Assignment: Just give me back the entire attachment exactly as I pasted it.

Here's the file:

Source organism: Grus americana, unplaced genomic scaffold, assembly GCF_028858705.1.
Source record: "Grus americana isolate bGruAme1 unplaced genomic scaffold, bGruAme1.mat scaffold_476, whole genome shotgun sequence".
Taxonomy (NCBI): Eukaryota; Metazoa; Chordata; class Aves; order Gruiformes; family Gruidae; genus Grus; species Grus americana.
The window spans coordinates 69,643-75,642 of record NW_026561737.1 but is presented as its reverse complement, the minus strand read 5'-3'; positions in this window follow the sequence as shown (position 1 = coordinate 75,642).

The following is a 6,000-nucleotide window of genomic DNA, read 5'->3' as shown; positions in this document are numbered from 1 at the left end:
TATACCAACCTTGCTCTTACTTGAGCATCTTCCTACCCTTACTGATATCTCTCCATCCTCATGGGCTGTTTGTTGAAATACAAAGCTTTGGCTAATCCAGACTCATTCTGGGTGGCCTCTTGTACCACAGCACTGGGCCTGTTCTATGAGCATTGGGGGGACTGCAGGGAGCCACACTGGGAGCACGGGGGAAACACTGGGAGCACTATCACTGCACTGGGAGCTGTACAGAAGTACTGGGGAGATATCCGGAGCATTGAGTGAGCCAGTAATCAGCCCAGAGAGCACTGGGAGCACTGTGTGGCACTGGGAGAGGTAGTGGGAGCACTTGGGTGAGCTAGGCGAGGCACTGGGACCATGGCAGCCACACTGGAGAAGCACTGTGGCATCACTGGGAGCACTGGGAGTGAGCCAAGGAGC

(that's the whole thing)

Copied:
Source organism: Grus americana, unplaced genomic scaffold, assembly GCF_028858705.1.
Source record: "Grus americana isolate bGruAme1 unplaced genomic scaffold, bGruAme1.mat scaffold_476, whole genome shotgun sequence".
Taxonomy (NCBI): Eukaryota; Metazoa; Chordata; class Aves; order Gruiformes; family Gruidae; genus Grus; species Grus americana.
The window spans coordinates 69,643-75,642 of record NW_026561737.1 but is presented as its reverse complement, the minus strand read 5'-3'; positions in this window follow the sequence as shown (position 1 = coordinate 75,642).

The following is a 6,000-nucleotide window of genomic DNA, read 5'->3' as shown; positions in this document are numbered from 1 at the left end:
TATACCAACCTTGCTCTTACTTGAGCATCTTCCTACCCTTACTGATATCTCTCCATCCTCATGGGCTGTTTGTTGAAATACAAAGCTTTGGCTAATCCAGACTCATTCTGGGTGGCCTCTTGTACCACAGCACTGGGCCTGTTCTATGAGCATTGGGGGGACTGCAGGGAGCCACACTGGGAGCACGGGGGAAACACTGGGAGCACTATCACTGCACTGGGAGCTGTACAGAAGTACTGGGGAGATATCCGGAGCATTGAGTGAGCCAGTAATCAGCCCAGAGAGCACTGGGAGCACTGTGTGGCACTGGGAGAGGTAGTGGGAGCACTTGGGTGAGCTAGGCGAGGCACTGGGACCATGGCAGCCACACTGGAGAAGCACTGTGGCATCACTGGGAGCACTGGGAGTGAGCCAAGGAGC